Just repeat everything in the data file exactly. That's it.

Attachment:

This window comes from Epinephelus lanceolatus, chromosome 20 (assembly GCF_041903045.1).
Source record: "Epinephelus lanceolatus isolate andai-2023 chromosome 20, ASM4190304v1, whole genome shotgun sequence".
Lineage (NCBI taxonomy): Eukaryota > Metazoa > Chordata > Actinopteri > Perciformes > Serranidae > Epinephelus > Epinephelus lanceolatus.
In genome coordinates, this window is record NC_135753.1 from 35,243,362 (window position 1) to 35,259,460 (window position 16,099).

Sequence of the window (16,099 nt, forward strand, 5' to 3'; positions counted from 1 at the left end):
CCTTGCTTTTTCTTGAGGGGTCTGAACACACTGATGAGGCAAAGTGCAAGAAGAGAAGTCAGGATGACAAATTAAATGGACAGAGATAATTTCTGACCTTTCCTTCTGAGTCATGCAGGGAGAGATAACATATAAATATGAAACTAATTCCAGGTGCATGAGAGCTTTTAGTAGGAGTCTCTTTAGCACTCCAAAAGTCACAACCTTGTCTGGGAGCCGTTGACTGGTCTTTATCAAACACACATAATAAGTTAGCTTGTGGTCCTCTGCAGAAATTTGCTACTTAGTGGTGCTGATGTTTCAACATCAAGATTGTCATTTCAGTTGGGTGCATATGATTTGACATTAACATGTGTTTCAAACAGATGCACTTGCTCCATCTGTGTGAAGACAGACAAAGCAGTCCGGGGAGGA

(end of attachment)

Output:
This window comes from Epinephelus lanceolatus, chromosome 20 (assembly GCF_041903045.1).
Source record: "Epinephelus lanceolatus isolate andai-2023 chromosome 20, ASM4190304v1, whole genome shotgun sequence".
Lineage (NCBI taxonomy): Eukaryota > Metazoa > Chordata > Actinopteri > Perciformes > Serranidae > Epinephelus > Epinephelus lanceolatus.
In genome coordinates, this window is record NC_135753.1 from 35,243,362 (window position 1) to 35,259,460 (window position 16,099).

Sequence of the window (16,099 nt, forward strand, 5' to 3'; positions counted from 1 at the left end):
CCTTGCTTTTTCTTGAGGGGTCTGAACACACTGATGAGGCAAAGTGCAAGAAGAGAAGTCAGGATGACAAATTAAATGGACAGAGATAATTTCTGACCTTTCCTTCTGAGTCATGCAGGGAGAGATAACATATAAATATGAAACTAATTCCAGGTGCATGAGAGCTTTTAGTAGGAGTCTCTTTAGCACTCCAAAAGTCACAACCTTGTCTGGGAGCCGTTGACTGGTCTTTATCAAACACACATAATAAGTTAGCTTGTGGTCCTCTGCAGAAATTTGCTACTTAGTGGTGCTGATGTTTCAACATCAAGATTGTCATTTCAGTTGGGTGCATATGATTTGACATTAACATGTGTTTCAAACAGATGCACTTGCTCCATCTGTGTGAAGACAGACAAAGCAGTCCGGGGAGGA